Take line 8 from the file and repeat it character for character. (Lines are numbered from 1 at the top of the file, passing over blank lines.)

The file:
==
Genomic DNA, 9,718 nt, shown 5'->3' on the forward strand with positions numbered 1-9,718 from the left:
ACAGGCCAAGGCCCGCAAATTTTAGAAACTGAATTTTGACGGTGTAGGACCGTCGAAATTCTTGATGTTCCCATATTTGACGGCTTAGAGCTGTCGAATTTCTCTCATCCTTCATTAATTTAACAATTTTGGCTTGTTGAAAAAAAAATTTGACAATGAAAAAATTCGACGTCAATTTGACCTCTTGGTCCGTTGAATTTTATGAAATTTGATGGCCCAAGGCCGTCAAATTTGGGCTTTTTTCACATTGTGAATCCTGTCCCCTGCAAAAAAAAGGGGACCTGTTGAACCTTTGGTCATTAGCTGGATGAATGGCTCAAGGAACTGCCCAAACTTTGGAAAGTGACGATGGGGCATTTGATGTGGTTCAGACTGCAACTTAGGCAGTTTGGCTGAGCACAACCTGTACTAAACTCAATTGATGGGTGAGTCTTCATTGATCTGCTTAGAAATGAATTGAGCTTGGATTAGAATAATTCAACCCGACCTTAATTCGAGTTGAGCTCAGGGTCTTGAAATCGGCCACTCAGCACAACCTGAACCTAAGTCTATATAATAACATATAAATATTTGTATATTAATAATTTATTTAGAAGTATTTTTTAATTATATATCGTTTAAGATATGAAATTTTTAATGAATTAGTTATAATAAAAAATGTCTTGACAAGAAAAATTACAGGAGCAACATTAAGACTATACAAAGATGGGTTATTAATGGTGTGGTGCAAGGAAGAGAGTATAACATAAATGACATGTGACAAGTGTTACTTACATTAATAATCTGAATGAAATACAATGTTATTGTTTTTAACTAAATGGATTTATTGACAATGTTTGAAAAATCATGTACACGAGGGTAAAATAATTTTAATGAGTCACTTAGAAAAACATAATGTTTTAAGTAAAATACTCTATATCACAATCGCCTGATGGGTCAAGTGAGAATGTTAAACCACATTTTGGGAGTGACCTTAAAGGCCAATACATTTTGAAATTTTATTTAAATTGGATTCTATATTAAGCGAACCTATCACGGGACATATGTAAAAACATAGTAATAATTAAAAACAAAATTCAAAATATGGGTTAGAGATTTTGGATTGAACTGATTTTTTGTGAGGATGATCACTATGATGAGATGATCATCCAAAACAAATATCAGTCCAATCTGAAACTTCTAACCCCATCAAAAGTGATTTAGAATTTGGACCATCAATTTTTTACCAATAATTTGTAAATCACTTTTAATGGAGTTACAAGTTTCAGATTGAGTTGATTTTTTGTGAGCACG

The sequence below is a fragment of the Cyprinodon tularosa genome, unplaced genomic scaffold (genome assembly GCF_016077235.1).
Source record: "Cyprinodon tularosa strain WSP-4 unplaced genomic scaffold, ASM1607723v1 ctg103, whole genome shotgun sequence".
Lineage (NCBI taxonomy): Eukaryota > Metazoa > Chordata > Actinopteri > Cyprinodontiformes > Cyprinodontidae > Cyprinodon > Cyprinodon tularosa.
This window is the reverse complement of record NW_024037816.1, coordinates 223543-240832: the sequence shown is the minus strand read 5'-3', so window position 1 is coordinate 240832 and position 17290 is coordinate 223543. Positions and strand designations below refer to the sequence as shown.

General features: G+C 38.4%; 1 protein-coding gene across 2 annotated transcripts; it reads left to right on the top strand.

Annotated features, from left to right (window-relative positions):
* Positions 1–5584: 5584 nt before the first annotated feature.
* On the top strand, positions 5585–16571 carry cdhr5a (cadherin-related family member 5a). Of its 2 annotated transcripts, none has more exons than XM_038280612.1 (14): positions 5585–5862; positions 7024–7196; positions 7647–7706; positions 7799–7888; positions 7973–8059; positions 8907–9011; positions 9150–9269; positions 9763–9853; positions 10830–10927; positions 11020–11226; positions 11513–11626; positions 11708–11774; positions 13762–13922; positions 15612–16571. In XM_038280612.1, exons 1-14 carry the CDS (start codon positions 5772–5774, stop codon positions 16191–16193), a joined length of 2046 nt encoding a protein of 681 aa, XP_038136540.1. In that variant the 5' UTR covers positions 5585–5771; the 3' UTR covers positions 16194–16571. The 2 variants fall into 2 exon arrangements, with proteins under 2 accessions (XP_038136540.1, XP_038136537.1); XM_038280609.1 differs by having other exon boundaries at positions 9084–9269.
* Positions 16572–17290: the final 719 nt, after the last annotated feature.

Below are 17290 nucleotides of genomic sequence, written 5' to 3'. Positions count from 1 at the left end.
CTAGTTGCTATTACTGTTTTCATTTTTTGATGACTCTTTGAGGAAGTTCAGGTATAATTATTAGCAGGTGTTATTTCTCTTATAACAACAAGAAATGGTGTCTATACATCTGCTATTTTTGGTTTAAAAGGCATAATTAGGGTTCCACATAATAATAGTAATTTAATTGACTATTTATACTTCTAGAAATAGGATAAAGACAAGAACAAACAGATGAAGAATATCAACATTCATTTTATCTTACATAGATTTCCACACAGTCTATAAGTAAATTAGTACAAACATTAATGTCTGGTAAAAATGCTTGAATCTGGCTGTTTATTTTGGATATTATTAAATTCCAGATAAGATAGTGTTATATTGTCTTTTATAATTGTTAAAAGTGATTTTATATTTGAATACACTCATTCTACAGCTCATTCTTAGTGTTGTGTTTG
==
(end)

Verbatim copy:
Annotated features, from left to right (window-relative positions):